Students walk out during Pence's speech at University of Notre Dame
- Author: Larry Hoffman May 24, 2017,
May 24, 2017, 21:40
When Notre Dame announced that the vice president and former governor of IN would be the 2017 graduation speaker IN March, the student organization WeStaNDFor began brainstorming ways to take a stand.
They believe that the politics Pence, the former IN governor who was raised Catholic, represented contradicted the Catholic social virtues Notre Dame extols.
About 150 people, roughly half students and half others people in the audience, quietly left Notre Dame Stadium as the vice president took the stage, the South Bend Tribune reported. In a statement, they said they meant to protest against Pence primarily over his stance on immigration, same-sex marriage, and his support for President Trump, which they claim doesn't align with their Catholic faith.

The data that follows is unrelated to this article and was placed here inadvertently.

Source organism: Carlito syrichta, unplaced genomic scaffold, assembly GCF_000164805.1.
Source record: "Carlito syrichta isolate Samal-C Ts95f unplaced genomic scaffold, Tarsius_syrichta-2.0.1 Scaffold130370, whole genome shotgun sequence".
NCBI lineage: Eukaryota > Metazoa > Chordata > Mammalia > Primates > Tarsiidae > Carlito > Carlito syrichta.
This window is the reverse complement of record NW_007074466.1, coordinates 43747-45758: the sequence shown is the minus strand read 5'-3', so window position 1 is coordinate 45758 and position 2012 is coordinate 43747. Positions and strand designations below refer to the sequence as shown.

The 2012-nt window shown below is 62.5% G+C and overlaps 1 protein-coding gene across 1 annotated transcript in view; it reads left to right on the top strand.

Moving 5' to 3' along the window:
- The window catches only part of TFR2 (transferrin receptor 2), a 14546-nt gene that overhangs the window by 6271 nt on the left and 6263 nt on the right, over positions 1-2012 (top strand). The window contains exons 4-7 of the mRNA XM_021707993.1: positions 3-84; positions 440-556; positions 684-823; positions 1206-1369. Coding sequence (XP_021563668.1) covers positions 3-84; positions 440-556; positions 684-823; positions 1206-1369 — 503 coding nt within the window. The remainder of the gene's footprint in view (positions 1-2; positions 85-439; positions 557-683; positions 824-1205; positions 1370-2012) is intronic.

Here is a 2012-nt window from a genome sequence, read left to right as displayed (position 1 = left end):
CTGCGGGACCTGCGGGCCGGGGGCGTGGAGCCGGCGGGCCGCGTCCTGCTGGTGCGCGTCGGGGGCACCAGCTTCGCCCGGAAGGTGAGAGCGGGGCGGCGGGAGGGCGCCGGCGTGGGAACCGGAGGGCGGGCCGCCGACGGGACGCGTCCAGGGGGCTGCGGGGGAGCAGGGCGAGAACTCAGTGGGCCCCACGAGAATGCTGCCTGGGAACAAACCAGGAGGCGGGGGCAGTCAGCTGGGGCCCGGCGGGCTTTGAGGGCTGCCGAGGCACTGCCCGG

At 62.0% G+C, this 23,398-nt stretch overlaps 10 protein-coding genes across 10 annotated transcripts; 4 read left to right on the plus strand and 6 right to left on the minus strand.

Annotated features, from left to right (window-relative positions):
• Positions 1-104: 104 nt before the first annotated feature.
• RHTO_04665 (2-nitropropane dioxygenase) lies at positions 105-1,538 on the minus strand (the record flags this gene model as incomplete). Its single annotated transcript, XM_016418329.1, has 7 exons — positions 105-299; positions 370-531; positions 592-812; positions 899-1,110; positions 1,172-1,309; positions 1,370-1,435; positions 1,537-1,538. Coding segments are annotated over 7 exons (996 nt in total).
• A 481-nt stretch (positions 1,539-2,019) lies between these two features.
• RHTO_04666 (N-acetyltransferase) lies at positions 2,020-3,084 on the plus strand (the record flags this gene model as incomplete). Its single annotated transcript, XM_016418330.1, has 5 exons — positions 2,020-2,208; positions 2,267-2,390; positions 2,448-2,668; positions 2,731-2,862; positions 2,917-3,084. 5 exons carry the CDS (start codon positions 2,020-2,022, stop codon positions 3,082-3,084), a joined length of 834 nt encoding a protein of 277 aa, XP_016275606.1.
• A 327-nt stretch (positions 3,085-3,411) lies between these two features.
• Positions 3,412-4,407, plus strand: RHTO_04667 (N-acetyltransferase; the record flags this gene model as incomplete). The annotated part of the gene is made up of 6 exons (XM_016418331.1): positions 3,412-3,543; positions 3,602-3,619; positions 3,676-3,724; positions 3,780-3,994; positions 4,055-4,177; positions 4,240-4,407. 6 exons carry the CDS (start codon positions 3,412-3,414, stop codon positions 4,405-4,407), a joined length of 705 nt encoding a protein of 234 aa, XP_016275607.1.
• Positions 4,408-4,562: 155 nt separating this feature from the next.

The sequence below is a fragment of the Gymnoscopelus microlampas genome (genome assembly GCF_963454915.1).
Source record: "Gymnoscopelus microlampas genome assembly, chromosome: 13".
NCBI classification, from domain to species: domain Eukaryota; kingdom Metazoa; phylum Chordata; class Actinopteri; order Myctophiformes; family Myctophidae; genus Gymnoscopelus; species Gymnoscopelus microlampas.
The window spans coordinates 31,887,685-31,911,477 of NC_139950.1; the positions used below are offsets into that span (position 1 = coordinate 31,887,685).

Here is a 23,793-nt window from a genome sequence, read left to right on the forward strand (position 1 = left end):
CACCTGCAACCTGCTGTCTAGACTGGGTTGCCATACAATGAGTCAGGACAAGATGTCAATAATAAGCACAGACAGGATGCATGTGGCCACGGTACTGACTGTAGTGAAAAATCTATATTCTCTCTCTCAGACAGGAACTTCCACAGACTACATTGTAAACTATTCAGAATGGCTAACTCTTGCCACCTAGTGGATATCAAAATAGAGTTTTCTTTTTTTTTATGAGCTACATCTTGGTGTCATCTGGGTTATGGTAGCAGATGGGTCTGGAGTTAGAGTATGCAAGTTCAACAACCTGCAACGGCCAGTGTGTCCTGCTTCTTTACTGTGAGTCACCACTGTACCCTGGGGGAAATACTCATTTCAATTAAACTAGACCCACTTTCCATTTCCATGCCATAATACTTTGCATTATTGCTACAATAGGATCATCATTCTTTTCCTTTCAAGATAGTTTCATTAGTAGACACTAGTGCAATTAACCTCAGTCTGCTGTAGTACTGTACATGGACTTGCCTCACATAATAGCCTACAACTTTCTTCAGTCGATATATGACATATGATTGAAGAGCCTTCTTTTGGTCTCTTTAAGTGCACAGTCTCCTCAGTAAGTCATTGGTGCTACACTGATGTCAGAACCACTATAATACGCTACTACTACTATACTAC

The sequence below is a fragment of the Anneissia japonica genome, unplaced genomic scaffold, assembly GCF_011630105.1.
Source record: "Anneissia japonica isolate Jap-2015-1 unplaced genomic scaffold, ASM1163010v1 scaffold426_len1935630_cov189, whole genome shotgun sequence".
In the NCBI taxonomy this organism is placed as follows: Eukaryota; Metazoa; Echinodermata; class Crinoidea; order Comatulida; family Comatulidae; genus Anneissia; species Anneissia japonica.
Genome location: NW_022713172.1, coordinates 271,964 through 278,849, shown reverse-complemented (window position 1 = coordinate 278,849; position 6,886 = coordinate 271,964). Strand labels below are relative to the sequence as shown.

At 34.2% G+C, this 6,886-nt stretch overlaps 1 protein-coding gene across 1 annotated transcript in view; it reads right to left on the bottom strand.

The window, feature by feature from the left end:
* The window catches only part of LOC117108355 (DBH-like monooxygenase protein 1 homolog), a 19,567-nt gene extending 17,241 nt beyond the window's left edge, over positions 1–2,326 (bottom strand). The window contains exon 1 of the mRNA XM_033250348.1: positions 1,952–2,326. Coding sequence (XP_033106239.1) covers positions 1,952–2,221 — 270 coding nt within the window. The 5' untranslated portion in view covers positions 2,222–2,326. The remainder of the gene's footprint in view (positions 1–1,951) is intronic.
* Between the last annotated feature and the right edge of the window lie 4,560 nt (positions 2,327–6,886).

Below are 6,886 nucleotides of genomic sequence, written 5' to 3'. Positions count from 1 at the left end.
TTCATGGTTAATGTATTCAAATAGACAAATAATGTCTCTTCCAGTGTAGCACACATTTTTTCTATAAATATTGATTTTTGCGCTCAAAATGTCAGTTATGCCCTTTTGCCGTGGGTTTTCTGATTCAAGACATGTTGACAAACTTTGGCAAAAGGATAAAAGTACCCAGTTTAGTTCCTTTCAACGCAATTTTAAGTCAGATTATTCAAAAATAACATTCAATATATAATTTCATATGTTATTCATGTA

The walkout was planned and although he didn't specifically acknowledge it, the vice-president's speech suggested he knew it was coming.
Before Pence delivered his commencement address, valedictorian Caleb Joshua Pine used his own time at the podium to speak out against the Trump administration's "scapegoating of Muslims" and proposal to build a wall along the Mexican border.
During the speech at the Catholic university, Pence discussed the importance of religious freedom, lauding Donald Trump's recent executive order protecting religious liberties and freedom of speech.
As the VP was introduced as the keynote speaker, some of the graduates stood up and walked out.
Pence sent out a Twitter post after his speech. Sunday's ceremony also saw him receive an honorary degree from Notre Dame.
Pence didn't directly comment on the walkout, but he applauded Notre Dame for its "atmosphere of civility and open debate". Ignoring the protest, Pence thanked the university and the graduates, and went on to encourage the administration to protect free speech.
As NPR's Meg Anderson noted, Pence has said same-sex marriage could cause "societal collapse". "But commencement is not a moment for academic exchange or political dialogue".
But the university, with its strong Catholic core, has also been the scene of anti-abortion protests - such as one in 2009, when Barack Obama was invited to give the address.